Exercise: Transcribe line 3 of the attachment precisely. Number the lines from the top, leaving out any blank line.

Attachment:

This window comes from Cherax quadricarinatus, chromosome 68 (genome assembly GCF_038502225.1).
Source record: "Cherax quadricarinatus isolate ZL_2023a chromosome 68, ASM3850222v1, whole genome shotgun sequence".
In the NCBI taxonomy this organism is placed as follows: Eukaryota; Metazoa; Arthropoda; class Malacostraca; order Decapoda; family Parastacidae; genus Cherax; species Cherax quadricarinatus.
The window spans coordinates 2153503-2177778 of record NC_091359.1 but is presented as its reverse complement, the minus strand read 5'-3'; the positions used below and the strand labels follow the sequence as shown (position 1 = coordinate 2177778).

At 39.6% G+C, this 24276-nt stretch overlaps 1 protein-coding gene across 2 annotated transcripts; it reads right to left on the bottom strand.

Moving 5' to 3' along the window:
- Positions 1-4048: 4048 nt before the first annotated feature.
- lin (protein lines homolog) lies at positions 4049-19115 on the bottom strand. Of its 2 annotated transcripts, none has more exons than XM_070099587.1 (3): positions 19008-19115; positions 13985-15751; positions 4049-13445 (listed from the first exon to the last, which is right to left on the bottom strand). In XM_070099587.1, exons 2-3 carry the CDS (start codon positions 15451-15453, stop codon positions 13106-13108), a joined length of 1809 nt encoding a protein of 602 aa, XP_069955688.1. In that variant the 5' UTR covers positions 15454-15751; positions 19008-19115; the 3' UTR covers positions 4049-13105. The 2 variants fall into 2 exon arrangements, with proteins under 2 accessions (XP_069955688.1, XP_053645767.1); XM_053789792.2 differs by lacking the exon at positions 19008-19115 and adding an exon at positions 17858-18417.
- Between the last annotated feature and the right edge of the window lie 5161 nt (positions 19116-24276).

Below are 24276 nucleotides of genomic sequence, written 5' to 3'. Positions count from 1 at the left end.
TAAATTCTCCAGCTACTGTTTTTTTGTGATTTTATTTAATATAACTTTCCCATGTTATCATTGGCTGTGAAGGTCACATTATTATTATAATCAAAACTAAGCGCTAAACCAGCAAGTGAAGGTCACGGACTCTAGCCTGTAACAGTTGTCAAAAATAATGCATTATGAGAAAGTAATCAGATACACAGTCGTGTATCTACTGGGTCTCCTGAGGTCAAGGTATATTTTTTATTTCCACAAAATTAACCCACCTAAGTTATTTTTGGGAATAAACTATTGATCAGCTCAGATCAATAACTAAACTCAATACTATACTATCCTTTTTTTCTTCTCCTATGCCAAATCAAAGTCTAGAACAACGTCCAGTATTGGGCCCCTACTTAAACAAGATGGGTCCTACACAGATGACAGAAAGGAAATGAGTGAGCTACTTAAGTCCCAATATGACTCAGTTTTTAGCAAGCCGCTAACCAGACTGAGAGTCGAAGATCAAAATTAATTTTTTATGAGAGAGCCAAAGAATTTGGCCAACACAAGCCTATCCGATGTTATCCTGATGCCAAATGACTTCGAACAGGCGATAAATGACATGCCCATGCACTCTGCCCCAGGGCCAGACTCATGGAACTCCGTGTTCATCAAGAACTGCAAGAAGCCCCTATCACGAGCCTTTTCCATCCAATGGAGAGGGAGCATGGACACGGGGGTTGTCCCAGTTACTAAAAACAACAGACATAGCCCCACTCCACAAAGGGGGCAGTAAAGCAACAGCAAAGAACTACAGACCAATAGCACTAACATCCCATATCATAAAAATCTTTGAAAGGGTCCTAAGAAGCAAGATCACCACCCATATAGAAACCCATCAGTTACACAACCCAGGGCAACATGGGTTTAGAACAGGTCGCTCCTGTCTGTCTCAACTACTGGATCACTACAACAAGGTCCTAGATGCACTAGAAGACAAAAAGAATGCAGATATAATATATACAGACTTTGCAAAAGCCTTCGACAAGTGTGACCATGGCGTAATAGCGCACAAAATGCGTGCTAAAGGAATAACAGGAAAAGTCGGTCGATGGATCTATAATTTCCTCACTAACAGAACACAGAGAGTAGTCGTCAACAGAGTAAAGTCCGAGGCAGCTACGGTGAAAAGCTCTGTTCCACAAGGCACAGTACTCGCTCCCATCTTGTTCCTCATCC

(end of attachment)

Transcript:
In the NCBI taxonomy this organism is placed as follows: Eukaryota; Metazoa; Arthropoda; class Malacostraca; order Decapoda; family Parastacidae; genus Cherax; species Cherax quadricarinatus.